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Pages from the Past

By Staff
Stories from past editions of The Advance
50 years ago – August 14, 1952
Former Escambian dies in Carolina
Dr. James A. Campbell, prominent Dothan physician, died at Saluda, N.C. on July 28 while attending a seminar course.
Campbell was a native of Atmore, having received his early education at Escambia County High School. Two sisters live here, Mrs. J.H. Patterson and Mrs. W. H. Arnold.
Campbell was born on June 11, 1889 at Perdido and moved to Atmore at the age of 12. After high school, he attended medical college in Mobile and later finished at Oklahoma City.
Sales Tax receipts show slight drop
Alabama sales tax receipts in June totaled $4,451,336 according to Revenue Commissioner Joe Edwards. The total failed to show an expected drop because of the steel strike, he said.,
The June total compares with $4,065,799 for May.
Receipts from tobacco taxes totaled $723,698 which was $42,000 above the May tobacco tax income.
Chamber of Commerce celebrates sixth anniversary here this week
The sixth birthday of the Atmore Chamber of Commerce is being observed this week with the main feature being a special radio program scheduled for next Sunday.
Appearing on the special program will be all the past presidents of the merchant's organization, the current president, and the chairman of the organizing committee that began the association in 1946.
The program will be heard ten minutes earlier than the regular time for the chambers weekly broadcast.
The Chamber was organized the night of August 14, 1946 at a meeting of 56 Atmore businessmen. Membership has grown to 145 in 1952.
Three meals a day plan may not be best
The usual American custom of three meals a day is not necessarily the best eating schedule.
Mary Hulsey, API Extension nutritionist explains that some people, often the elderly, feel better if they eat more frequently, but less at a time. They may prefer to divide their daily fare into four or five meals instead of three. Some food may be saved out for snacks between meals or at bedtime. Many people find that warm milk at bedtime is an aid to restful sleep.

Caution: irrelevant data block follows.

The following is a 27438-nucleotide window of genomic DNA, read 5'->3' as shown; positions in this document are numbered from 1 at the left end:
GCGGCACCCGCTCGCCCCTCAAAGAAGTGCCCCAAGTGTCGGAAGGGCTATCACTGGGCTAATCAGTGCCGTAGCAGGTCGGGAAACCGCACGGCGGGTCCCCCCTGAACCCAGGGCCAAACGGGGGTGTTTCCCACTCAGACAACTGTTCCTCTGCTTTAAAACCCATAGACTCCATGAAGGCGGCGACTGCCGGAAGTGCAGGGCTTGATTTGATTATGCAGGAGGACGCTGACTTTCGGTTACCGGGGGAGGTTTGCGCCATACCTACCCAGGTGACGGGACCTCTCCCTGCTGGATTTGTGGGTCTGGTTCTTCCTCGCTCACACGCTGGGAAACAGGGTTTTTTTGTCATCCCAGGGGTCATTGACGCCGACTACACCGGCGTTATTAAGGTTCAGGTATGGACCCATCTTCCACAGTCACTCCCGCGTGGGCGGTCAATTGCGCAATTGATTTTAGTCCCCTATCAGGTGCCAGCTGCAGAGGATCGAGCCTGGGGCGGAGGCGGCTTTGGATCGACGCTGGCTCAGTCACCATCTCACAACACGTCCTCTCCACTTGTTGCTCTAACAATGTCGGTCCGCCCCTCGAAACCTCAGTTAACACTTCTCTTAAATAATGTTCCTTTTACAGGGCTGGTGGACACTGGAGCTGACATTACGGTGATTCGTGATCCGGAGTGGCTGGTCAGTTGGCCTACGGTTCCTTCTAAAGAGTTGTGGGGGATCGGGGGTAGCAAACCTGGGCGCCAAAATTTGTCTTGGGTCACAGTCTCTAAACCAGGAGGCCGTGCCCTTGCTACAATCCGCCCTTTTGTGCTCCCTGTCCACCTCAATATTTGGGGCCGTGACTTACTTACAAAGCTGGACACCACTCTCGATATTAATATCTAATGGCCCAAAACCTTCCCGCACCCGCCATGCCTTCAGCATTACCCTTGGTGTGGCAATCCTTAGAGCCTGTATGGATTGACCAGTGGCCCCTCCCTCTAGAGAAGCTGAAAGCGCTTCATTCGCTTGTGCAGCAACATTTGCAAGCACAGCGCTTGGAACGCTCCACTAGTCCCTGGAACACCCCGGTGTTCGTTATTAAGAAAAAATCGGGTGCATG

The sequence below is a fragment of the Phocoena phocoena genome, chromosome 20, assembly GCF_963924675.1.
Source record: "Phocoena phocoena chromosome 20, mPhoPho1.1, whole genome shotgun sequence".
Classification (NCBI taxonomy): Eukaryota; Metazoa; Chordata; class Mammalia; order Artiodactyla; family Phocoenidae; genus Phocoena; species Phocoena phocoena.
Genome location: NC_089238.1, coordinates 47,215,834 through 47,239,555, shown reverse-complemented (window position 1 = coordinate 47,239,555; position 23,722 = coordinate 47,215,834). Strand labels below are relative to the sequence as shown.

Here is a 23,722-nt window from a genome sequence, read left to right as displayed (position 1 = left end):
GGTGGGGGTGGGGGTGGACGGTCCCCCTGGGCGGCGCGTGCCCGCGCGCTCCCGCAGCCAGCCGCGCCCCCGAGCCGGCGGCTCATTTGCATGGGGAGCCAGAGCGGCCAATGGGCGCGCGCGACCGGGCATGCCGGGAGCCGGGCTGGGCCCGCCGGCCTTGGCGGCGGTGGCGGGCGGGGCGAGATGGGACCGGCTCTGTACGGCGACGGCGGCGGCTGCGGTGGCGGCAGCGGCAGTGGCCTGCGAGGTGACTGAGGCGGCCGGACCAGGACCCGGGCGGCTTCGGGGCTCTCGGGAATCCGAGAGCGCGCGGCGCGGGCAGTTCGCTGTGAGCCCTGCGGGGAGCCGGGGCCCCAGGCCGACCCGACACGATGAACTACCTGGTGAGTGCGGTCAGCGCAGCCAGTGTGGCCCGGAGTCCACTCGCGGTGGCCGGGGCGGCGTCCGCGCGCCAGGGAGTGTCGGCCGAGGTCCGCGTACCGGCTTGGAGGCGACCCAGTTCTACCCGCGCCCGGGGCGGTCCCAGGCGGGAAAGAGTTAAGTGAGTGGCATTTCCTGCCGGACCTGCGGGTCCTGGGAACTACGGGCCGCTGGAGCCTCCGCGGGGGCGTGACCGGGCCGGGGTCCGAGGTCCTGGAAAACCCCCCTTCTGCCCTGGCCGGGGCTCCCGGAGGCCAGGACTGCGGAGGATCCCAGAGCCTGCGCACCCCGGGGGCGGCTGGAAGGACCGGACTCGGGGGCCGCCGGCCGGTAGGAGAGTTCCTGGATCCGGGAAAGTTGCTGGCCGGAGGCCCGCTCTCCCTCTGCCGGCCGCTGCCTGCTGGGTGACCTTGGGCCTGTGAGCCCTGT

25 years ago – August 16, 1977
Chamber seeks new members
The Atmore Area Chamber of Commerce will soon initiate one of the most sweeping membership campaigns to be held by the 30-year old organization in recent years.
The drive will open Friday, August 26, according to J. Byard Swift Jr., acting president of Swift Lumber, Inc. and chamber president.
The goal of the drive is to get 75 new members to invest in Atmore's future.
Atmore Youth pedals 500 miles in Fla.
You couldn't really blame Atmore's Glenn Cunningham if he never wanted to ride a bicycle again.
After all, the youth just pedaled one of the two wheelers home Saturday morning after completing a 500-mile odyssey through North Florida in 10 days.
Even after pedaling about 50 miles a day on his 10-speed bike, with his tent, sleeping bag, cooking gear, bicycle pump and water bottle as extra baggage, Cunningham says he is ready to go again.
"I had a good time and I would like to do it again if I had the time," he said.
School bells mean end of vacation
Unlike the ringing of alarm clocks and other summer time hindrances that can be ignored, the ringing of school bells will soon be getting the attention of area students once again.
For some students, the bells have already signaled the end of summer vacation. Classes at Escambia Academy began Monday for about 375 students, according to new Academy Headmaster John Cason.
In addition to the new headmaster, seven new teachers are on the staff as the Academy begins its eighth year in operation. A picture can be found on another page in this issue of The Advance.
10 years ago – August 16, 1992
Thieves hit area again
Atmore police believe the Thursday burglary of a Jack Springs Road home is to the work of a burglary ring which was been operating in the Gulf Coast area.
The burglary ring hit an Atmore home last week, but no activity had been reported since that time. Police have increased patrols in areas that fir the description of those hit by the burglars, usually older homes in older neighborhoods.
Woman's will has caretaker, bank in county court
The domiciliary proprietor accused of using coercion to receive the estate of a client testified Friday she did not know she was even in the elderly woman's will until days after her death.
Peggy McArthur told the jury she never discussed 79-year-old Mary Chamberlain's will with her during her 13-month stay in the McCall domiciliary. Mrs. Chamberlain's 85-year-old-sister, Ethel Bethea, is accusing McArthur and her husband, Edgar, of coercing her mentally and physically incapacitated sibling into giving them $70,000 of her estate.
Harris completes internship
Keecha Harris of Atmore was among a group of 34 college undergraduate students who completed a research internship sponsored by the Program for Women in Science Engineering at Iowa State University in late July. She was selected to participate in this internship program on the basis of academic achievement.
Harrris conducted research under the direction of ISU professor Dr. Suzanne Hendrich. To culminate the eight weeks of research, she presented a poster summarizing her research at an afternoon poster session that was attended by approximately 100 people.
Pages from the Past is compiled from bound volumes of The Advance.